Colin Firthas Darcy and Jennifer Ehleas Elizabeth Bennet, Ehle having come to public attention as the vampish Calypso in " The Camomile Lawn", Channel 4's dramatisation (1992) of Mary Wesley's novel (1984), which opened on the eve of war in 1939), but there there were also feature films of other Jane Austen novels, such as "Sense and Sensibility" (with Emma Thompson, Kate Winsletand Hugh Grant, 1995) and " Emma" (a film with Gwyneth Paltrowin the title role and a TV version with Kate Beckinsale, both 1996 [These followed the film "Clueless" (1995), set contemporaneously, in which Alicia Silverstone's Cher was plainly based on Austen's Emma.] ). A further landmark was the film, " Four Weddings and a Funeral" (1994), starring Hugh Grant. This was a highly successful light comedy in the tradition of the Ealing films of the late 1940s and early 50s, but clearly rooted in the present day (and with some of its vernacular language), rather than looking to the past.
The climate of the mid 90s
The mid 1990s were a period of transition in British popular culture and arguably in the country more generally. Although, in 1993, the Prime Minister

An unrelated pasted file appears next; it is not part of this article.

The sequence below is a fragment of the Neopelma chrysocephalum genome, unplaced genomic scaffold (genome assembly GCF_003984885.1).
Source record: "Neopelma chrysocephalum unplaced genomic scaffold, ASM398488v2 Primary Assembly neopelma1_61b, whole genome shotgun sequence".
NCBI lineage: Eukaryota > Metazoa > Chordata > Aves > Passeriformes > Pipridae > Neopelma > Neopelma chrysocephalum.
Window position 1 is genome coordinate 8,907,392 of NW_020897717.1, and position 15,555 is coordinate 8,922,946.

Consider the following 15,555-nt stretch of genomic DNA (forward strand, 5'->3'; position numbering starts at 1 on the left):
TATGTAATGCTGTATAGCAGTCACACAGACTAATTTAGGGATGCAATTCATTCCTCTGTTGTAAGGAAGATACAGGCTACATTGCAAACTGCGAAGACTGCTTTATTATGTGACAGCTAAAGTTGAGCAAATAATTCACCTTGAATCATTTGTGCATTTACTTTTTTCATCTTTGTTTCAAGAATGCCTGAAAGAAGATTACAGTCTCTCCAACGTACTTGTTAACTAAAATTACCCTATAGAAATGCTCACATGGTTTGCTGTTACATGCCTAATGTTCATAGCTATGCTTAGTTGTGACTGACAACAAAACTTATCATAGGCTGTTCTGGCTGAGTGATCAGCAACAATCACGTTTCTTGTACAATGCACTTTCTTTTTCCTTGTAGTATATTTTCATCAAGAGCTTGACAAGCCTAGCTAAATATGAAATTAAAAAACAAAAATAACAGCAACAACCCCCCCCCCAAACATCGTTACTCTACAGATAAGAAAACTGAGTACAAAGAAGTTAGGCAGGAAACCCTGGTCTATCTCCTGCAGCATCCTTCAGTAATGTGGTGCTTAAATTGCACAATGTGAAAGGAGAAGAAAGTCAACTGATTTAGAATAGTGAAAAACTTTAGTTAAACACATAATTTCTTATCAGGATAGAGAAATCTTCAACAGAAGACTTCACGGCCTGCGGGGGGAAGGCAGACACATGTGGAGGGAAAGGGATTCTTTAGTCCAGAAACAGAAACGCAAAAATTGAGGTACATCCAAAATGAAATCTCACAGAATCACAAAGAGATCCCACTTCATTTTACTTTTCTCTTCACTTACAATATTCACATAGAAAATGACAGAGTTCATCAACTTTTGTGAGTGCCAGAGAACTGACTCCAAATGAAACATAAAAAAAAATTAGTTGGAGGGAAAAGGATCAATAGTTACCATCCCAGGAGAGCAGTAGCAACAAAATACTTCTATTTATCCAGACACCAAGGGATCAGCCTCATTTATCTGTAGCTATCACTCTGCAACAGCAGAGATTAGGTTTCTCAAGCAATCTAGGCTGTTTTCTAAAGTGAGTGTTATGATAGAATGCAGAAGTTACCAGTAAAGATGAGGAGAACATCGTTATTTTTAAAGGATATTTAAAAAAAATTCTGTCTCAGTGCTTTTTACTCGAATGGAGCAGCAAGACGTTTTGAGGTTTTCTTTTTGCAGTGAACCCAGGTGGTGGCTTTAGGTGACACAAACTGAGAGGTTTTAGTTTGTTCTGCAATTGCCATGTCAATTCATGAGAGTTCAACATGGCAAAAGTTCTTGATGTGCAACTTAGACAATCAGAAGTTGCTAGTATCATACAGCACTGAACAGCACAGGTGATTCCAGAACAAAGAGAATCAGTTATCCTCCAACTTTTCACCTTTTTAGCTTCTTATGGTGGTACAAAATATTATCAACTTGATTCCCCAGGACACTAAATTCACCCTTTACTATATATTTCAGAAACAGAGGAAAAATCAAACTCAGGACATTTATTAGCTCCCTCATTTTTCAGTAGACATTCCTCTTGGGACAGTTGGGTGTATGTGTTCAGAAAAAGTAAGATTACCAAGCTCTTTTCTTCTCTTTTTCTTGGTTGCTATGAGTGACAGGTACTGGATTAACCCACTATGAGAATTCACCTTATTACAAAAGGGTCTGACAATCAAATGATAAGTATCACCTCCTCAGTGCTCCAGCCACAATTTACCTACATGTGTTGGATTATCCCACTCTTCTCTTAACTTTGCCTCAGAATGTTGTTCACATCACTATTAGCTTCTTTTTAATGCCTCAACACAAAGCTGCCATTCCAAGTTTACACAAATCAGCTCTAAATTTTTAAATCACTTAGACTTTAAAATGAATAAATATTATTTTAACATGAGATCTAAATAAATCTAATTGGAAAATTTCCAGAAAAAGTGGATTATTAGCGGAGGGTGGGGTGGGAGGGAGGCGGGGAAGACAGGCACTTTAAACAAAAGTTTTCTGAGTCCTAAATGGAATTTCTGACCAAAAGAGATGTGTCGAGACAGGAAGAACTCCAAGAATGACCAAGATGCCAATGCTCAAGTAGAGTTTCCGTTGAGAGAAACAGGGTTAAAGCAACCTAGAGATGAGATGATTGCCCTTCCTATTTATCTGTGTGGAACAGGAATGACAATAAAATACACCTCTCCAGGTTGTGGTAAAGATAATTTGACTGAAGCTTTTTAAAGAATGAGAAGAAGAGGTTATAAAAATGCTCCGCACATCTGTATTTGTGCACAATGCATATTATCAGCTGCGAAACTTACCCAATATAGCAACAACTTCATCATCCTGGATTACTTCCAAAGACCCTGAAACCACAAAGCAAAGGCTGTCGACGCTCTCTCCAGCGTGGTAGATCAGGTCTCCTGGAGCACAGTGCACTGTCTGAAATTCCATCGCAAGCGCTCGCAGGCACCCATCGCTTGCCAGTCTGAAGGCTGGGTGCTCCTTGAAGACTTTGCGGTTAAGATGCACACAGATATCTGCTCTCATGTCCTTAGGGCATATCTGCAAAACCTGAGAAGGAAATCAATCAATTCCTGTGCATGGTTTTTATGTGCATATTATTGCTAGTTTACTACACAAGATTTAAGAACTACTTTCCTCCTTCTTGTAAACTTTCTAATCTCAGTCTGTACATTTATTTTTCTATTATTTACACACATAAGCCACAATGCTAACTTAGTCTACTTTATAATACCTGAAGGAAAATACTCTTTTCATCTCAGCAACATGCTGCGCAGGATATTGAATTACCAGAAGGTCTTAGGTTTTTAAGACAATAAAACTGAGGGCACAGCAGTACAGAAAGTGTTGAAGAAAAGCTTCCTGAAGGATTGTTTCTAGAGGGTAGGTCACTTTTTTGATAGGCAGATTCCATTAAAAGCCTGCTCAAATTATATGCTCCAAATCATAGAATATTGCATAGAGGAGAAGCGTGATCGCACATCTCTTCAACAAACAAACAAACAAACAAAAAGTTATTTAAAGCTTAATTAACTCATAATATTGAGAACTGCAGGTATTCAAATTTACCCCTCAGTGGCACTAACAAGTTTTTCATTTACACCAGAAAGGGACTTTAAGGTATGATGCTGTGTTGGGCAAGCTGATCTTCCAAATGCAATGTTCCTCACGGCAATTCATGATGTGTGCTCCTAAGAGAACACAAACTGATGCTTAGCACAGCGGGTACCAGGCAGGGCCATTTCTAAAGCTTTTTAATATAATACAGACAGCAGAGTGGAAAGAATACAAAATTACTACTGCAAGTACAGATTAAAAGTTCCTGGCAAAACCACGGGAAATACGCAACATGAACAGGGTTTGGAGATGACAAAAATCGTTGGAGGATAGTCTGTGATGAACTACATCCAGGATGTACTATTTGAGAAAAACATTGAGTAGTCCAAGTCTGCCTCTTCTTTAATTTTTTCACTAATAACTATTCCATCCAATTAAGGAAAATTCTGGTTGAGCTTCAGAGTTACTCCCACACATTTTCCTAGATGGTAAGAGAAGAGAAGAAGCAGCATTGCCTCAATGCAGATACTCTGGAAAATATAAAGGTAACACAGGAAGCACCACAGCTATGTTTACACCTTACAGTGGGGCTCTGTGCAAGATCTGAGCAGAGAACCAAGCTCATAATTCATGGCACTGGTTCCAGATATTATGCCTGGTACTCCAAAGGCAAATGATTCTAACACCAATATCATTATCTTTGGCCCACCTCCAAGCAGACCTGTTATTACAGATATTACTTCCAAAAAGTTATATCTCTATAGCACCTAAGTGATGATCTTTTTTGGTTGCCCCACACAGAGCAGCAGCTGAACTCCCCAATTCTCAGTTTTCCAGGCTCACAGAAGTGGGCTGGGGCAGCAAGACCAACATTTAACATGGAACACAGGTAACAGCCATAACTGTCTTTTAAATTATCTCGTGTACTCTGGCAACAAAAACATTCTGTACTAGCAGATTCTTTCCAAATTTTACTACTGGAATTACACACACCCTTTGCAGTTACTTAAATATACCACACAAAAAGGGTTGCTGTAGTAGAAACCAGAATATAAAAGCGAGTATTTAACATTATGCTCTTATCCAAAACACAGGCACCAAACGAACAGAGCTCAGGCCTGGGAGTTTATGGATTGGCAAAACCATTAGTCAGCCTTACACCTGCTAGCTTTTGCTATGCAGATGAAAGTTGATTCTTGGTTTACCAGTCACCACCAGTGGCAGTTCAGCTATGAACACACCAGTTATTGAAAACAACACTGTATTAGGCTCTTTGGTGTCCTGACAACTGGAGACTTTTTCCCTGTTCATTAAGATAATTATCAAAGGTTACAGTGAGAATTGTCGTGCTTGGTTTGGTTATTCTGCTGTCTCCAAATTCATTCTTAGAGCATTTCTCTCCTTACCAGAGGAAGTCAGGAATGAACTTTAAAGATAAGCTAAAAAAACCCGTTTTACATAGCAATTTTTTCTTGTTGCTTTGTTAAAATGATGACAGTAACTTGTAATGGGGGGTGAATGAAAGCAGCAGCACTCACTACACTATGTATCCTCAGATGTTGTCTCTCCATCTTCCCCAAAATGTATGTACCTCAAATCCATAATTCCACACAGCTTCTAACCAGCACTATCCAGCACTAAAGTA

John Majorhad made a widely quoted, almost Betjeman-eque, assertion that "fifty years on from now, Britain will still be the country of long shadows on county [cricket] grounds, warm beer ... and, as George Orwellsaid, old maids bicycling to Holy Communion" [Speech to Conservative Group for Europe, 22 April 1993: "The Oxford Dictionary of 20th Century Quotations" (1998) 204:16] , this seemed to some a rather sentimental and complacent view. By 1995 " Britpop" was at its height, in certain respects mirroring the impact of the Beatlesthirty years earlier and about to be caught up, or subsumed, in the concept of " Cool Britannia". 1996-7 would see the rise of so-called " girl power" (notably, for a time, in the pervasive guise of the Spice Girls), the sweeping election victory (in May 1997) of Tony Blairand his "New" Labour Party and, a few months later, the death of Diana, Princess of Wales, the mawkish public reaction to which was thought by many at the time to have changed Britain for ever.